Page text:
Yanira Maldonado jailed in Mexico on drug smuggling allegations
PHOENIX (AP) - A mother of seven from Arizona is jailed in Mexico on allegations that she tried to smuggle nearly 12 pounds of marijuana into the U.S. on a passenger bus - claims her family members say are false.
A court hearing was held Tuesday in Nogales, Sonora, for 42-year-old Yanira Maldonado of the Phoenix suburb of Goodyear.
She and her husband said they were returning from the funeral of her aunt last Wednesday when the bus they were on was stopped at a military checkpoint about 90 miles from the U.S-Mexico border.
Maldonado was arrested after soldiers inspected the bus and reported finding the marijuana underneath her seat, according to a spokeswoman for the army in the northern state of Sonora.
Gary Maldonado claims his wife was framed and says authorities originally demanded $5,000 for her release.
The Mexican Embassy in Washington, D.C., said in a statement Tuesday that Yanira Maldonado's "rights to a defense counsel and due process are being observed." The embassy didn't respond to allegations she was framed.
Maldonado is a naturalized U.S. citizen who was born in Mexico, her family said.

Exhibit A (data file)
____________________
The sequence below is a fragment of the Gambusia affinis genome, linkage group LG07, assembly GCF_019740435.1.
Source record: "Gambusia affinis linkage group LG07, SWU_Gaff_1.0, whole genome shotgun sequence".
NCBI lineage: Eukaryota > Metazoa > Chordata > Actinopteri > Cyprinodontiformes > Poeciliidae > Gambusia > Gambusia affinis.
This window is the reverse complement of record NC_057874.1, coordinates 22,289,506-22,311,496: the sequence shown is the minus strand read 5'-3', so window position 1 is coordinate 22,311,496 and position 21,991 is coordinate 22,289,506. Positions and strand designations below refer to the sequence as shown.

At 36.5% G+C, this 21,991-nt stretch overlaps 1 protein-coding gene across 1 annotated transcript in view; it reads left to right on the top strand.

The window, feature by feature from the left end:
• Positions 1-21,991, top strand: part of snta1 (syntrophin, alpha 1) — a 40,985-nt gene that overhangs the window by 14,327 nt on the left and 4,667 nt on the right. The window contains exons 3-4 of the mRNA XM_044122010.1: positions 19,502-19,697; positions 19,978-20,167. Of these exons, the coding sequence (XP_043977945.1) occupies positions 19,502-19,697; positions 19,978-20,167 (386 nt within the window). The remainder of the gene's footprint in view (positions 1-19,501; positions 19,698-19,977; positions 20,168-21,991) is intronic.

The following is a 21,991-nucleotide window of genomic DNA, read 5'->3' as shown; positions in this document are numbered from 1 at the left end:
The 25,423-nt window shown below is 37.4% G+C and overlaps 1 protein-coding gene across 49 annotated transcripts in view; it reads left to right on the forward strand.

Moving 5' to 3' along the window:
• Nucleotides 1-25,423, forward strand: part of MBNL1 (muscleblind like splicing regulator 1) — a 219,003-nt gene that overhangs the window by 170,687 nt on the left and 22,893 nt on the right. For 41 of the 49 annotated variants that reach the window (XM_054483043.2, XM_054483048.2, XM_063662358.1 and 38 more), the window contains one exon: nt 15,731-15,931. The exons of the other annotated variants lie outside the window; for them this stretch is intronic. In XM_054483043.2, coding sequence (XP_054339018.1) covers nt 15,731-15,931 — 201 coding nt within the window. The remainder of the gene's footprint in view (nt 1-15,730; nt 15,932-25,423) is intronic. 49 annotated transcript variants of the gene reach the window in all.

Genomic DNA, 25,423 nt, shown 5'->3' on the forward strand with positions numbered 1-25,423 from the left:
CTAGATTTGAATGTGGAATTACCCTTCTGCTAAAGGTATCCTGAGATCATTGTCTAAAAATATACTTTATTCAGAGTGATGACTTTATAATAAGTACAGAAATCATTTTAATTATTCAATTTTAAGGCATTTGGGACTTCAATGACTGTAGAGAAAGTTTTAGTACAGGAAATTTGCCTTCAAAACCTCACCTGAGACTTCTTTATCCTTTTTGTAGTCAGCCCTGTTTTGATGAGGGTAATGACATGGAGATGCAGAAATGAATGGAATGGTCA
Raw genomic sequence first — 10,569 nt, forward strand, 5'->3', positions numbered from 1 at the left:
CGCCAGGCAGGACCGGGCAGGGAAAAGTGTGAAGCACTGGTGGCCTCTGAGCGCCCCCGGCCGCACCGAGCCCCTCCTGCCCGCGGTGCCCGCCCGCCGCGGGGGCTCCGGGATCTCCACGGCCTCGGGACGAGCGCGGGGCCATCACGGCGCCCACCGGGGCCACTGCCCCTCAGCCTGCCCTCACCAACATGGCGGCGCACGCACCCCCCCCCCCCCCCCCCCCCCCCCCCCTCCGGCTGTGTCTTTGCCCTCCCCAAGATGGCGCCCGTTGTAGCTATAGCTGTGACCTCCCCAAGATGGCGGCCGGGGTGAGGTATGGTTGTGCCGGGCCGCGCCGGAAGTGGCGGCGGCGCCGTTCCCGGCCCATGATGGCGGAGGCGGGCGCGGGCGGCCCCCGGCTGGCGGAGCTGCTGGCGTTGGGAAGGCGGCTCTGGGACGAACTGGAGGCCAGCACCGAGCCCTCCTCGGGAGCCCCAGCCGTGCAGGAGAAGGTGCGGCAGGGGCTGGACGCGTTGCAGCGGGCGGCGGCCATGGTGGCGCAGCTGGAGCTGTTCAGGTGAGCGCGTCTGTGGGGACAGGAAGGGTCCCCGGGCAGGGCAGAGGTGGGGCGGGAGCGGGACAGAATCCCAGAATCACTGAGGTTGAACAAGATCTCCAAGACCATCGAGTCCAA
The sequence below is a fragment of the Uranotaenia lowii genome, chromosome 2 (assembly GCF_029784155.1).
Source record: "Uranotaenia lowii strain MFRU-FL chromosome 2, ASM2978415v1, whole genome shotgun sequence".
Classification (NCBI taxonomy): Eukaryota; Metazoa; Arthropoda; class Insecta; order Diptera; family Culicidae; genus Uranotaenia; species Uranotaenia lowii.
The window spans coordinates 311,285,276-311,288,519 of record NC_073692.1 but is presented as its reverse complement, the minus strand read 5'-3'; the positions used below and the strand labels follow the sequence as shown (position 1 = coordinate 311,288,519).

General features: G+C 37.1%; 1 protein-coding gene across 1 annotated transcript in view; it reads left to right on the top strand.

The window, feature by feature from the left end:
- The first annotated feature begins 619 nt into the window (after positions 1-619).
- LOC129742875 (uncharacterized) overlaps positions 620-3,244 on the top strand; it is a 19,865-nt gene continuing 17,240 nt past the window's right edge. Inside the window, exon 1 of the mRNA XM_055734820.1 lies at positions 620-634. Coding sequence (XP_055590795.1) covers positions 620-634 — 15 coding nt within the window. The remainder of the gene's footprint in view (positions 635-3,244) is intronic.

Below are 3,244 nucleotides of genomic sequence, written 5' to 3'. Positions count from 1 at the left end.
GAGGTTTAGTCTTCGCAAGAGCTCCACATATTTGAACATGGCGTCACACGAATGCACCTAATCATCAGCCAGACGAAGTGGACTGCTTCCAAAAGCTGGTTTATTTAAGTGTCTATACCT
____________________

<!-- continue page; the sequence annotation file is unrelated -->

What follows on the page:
She was taken to a state prison in Nogales after being turned over to federal prosecutors, said the army spokeswoman Denisse Coronado. A federal judge will decide whether Maldonado should face trial, Coronado said.
Gary Maldonado's brother-in-law Brandon Klippel said military officers from the checkpoint were expected to testify at another court hearing Wednesday.
"I know there's people out there saying or asking, 'Did she really do it? Are you sure?' And you know, it hurts to see that," Anna Sota, Maldonado's 21-year-old daughter, told Phoenix TV station KPHO. "If you would've known my mom, if you've met her, you would know she had nothing to do with it."
Patrick Ventrell, acting deputy spokesman for the U.S. State Department in Mexico, confirmed Maldonado's arrest but referred all questions to her attorney and Mexican authorities.
Sen. Jeff Flake, R-Ariz., is "personally monitoring the situation, and he has had multiple conversations with the deputy Mexican ambassador," his office said in a statement.
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